The Long Way Home

December 26, 2017 | Author:

As online consumers, we want to get answers to certain questions quickly and easily — Am I at the appropriate place for what I’m looking for? Is this product or service relevant and beneficial to my needs? Most sites have done a reasonable job at answering these basic questions on the home page. It’s when we begin to look deeper that issues can arise. Some sites can be very confusing to navigate — like trying to find your way through a corn maze created by a runaway tractor — leaving you hopelessly lost, giving up and hitting the “eject” button. To counter the drop-off as people navigate through a site, there has been a trend to move more content to the home page.  

This approach has helped, but like many trends, it’s been taken to extremes that no are no longer logical — like moving all the furniture in a house onto the front lawn so you don’t have to go navigate from room to room. It’s weird, and also has some important negative implications.

For one thing, putting so much on the home page doesn’t take into account how we behave as consumers. As consumers, we use both our heads and hearts in the decision-making process. We use our heads to gather and analyze ever-increasing amounts of information based on our interest level. We use our hearts to get excited about the product or service we’re interested in and as get close to a final decision, to feel assured that we made the right decision in terms of not just the product or service, but the organization behind it. For more on bringing emotion to website content, see my blog from November 21, 2017.

As consumers, we initially want to invest as little time and effort as possible to get the answers we need to our initial questions, and these way-too-long home pages can be anything but quick and easy to get through. Some are so long they practically cause blisters from the endless scrolling, particularly on a mobile device. On the other hand, if we like what we see, we want more information and we’re willing to go to a inside page and spend the time and effort need. The more we like, the more information we want in order to make a final decision. This page (or pages) can be as long as needed without worry that all this content will turn visitors off and they’ll leave.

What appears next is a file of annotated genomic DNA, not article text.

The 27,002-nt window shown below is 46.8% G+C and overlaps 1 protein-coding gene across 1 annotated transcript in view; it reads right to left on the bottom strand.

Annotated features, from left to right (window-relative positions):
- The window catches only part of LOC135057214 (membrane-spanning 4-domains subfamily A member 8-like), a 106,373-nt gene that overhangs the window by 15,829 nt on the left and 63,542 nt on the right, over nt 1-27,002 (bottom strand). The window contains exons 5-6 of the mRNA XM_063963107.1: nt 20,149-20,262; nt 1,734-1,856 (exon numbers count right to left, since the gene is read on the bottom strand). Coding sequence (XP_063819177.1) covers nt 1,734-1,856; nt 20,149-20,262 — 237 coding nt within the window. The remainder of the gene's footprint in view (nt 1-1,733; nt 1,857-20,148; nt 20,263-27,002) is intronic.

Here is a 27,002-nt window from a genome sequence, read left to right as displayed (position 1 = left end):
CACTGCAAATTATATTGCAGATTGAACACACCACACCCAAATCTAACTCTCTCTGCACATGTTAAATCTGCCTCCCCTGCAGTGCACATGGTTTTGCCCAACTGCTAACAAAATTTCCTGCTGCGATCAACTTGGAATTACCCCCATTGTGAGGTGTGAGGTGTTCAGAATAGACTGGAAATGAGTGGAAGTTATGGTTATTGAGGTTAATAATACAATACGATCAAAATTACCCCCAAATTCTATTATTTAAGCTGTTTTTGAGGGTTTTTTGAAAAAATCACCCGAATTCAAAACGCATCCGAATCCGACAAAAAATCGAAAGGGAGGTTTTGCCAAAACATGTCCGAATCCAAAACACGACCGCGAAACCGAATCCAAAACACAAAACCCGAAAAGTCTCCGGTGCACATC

To make matters worse, each of the different sections on the home page of some sites have approximately the same visual weight, putting the burden on the visitor to read each and every one to figure out which is more and less important. So forget the concern about visitors dropping off as they navigating through the site. By requiring them to work harder on the home page, the risk is now losing visitors right at the start.

To reduce the length of any page on a site, including the home page, bullets or truncated sentences have often been used extensively. Unfortuntately, this approach can make a site as exciting as reading a laundry list and doesn’t have the power to engage and fire up the interest of the visitor.  And when superfluous stock images, meaningless icons, and industry jargon are thrown into the mix, one site can seem almost indistinguishable from another. 

Since we’re on the subject of copy, besides trying to minimize the length of a page,  there is another reason people give me for using  bulleted and short amounts of copy. It’s that “people don’t like to read”.  I think this misses a bigger point. It’s not an either-or, bullets-versus-copy argument that a site needs to use either bullets and short copy or full prose. It’s a when and where argument, that is when to use bullets and when it’s okay and even beneficial to provide paragraphs of copy. As I mentioned, the content on a site should dovetail with the way we think and feel as consumers in terms of how much information is provided at any one time, where the information is presented on the site, and how copy is used to get visitors emotionally engaged.

The short version goes something like this —at the start, visitors want to know whether what is being offered addresses what they’re looking for — does it meet their needs/solve their problems/make them better at what they do/save them money/etc. For this, short overview and bulleted copy works best. As interest grows, the more time a visitor is willing to invest, the more content they want, and the deeper they’re willing to dive to get it.